‘If the 1930s were lean years of economic depression then they were only preparation for the war years to follow. Australia watched the mounting tensions in Europe at a long safe distance, but when Hitler invaded Poland, and England declared war on Germany, then the Australian Prime Minister Robert Menzies announced Australia was also at war. Every family prepared, including the Browns of Ryan’s Road, St Lucia. …Eva Brown joined the Red Cross. Reg … contributed in his own way to the war effort as an air raid warden for the area. Ian Brown was too young to enlist, but Reg Brown’s eldest daughter, Melva, 22, joined the Australian Women’s Army Service (AWAS) in 1943…General Sir Thomas Blamey and his staff resided at the bottom end of Ryan’s Road during the Pacific campaign…it was not unusual then for General Blamey to offer pretty Sergeant Melva Brown, smart in her uniform and waiting for a bus on the corner, a ride in his jeep.’ Pp 45, 46
Another family member, Lieutenant – Colonel Ian Marsh (Retired), our second cousin, served his country for many years in the Army (Engineers).
Deb’s maternal grandfather, Henry (Harry) Salmon, was a trooper in the 12th Light Horse Regiment. He returned safely and never forgot his courageous companion - his horse. 'Sardines'.
Lest we forget
Deb and Jan

23 April 2014

Coming Soon - Lingering Doubts available at Mary Ryan's Milton

We are thrilled to advise copies of Lingering Doubts - Going inside Brisbane's Arcade Murder will be available from Mary Ryan's Books, Music and Coffee on Park Road, Milton as of Monday 28 April. Books are also available from The Book Bank, Top Floor, Toowong Village.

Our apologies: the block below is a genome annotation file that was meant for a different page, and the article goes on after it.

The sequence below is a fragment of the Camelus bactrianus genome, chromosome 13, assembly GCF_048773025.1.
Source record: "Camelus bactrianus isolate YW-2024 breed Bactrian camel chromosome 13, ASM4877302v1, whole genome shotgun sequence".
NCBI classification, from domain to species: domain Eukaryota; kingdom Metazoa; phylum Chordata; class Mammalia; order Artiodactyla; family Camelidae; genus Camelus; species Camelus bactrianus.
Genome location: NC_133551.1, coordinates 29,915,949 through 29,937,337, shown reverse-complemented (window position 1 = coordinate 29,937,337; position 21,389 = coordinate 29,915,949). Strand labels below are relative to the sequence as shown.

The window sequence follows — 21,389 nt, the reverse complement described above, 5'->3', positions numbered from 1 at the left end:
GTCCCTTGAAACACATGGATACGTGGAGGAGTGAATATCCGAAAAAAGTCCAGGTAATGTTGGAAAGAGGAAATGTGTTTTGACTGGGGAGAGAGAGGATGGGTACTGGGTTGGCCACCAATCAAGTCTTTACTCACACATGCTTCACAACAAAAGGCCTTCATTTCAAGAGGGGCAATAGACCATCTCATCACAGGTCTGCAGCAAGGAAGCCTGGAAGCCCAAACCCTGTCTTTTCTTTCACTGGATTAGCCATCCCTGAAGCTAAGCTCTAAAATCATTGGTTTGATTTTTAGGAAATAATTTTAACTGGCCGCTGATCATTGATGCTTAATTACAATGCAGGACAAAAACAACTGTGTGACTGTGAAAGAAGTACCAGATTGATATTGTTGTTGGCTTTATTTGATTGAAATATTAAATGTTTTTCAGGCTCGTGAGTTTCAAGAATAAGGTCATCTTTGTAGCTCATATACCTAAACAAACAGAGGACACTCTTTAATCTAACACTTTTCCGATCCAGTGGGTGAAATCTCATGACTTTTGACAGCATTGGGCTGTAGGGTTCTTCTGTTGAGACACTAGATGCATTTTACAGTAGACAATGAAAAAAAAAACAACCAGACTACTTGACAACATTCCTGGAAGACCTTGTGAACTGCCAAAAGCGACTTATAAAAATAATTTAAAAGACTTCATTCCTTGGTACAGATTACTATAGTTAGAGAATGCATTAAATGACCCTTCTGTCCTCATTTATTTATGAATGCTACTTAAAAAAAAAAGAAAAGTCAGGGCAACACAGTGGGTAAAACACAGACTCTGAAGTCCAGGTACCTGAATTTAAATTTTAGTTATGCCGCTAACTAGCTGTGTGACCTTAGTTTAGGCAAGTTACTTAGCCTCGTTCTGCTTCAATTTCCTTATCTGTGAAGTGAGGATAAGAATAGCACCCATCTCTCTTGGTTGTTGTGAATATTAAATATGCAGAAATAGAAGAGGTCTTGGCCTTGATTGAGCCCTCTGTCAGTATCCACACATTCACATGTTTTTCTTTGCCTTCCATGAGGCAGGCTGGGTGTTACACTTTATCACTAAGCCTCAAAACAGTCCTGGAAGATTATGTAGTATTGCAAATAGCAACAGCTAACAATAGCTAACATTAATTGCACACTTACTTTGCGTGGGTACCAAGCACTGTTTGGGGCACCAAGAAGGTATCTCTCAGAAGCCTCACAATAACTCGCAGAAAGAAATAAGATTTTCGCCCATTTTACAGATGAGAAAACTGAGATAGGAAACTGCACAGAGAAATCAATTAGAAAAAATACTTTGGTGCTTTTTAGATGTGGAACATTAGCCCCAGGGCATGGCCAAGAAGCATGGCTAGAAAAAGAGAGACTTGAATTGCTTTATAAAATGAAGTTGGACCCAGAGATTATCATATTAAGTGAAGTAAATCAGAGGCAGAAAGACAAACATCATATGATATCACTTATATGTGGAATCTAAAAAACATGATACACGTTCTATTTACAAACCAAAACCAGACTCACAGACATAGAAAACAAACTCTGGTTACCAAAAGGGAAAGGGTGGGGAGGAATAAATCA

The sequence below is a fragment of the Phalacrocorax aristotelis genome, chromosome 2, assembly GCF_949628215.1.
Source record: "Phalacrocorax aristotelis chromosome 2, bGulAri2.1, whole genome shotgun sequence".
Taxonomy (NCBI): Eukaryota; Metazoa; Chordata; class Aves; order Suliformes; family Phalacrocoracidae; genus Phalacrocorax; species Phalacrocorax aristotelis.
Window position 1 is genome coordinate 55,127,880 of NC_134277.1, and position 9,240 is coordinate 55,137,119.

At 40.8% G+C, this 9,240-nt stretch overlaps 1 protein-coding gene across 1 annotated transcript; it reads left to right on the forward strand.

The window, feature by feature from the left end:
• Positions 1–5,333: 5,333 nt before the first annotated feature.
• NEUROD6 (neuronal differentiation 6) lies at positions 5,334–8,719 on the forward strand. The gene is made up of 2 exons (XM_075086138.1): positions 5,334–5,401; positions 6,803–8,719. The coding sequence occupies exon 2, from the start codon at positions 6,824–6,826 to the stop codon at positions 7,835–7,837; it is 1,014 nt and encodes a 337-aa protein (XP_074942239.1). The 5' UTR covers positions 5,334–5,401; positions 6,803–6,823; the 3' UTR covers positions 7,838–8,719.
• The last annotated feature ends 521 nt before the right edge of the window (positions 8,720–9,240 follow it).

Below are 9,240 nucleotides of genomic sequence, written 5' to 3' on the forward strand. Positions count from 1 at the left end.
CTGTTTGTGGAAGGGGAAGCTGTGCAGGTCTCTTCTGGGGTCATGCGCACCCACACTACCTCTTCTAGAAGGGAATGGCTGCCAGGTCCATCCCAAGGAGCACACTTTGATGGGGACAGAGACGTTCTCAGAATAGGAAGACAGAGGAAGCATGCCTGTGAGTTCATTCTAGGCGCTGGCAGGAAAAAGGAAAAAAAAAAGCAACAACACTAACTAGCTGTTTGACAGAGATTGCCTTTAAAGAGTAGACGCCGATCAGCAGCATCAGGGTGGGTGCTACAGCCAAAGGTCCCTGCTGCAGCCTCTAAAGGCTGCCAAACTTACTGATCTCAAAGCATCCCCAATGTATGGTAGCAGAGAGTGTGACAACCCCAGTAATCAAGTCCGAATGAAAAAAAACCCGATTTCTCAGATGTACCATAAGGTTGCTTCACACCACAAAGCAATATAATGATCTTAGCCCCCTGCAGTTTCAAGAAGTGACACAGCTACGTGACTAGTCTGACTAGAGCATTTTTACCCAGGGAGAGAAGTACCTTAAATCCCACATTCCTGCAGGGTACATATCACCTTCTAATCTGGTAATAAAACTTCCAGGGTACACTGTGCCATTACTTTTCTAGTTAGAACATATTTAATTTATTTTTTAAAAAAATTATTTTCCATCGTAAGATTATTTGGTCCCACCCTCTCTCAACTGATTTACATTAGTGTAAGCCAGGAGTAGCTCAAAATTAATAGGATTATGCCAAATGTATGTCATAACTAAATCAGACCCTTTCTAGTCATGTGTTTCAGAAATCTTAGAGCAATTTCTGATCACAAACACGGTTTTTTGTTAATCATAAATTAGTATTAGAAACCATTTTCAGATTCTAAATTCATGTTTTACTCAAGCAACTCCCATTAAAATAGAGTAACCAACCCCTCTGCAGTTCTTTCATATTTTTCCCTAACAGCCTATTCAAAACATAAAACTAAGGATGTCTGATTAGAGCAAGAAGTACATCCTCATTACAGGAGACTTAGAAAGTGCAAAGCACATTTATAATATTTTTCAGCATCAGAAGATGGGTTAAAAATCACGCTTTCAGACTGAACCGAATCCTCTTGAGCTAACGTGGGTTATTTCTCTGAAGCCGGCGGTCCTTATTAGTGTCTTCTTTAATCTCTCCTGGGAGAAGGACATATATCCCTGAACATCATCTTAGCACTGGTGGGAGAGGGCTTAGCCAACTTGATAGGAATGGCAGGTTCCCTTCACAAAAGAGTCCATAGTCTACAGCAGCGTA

Deb and Jan

19 April 2014

Reg Brown's daughter speaks to Kenmore & District Historical Society

What a special evening we had with members and guests of the Kenmore and District Historical Society at the Kenmore Library on 17 April. Following our presentation of Lingering Doubts, (Jan's Mum), Val, courageously shared her reminiscences and the shock and heartbreak she experienced as an 18 year-old, when within the space of just over 2 months, her much loved father was arrested for murder, convicted and found dead in a Boggo Road Gaol cell. Val took her listeners back to 1947, to post-war Brisbane, and her carefree days growing up and living in leafy St Lucia. That was until one Saturday afternoon when three  detectives entered the family home. Val explained that although her Dad attempted to reassure his family, saying he'd be home soon, 'it's all a mistake', her father never returned.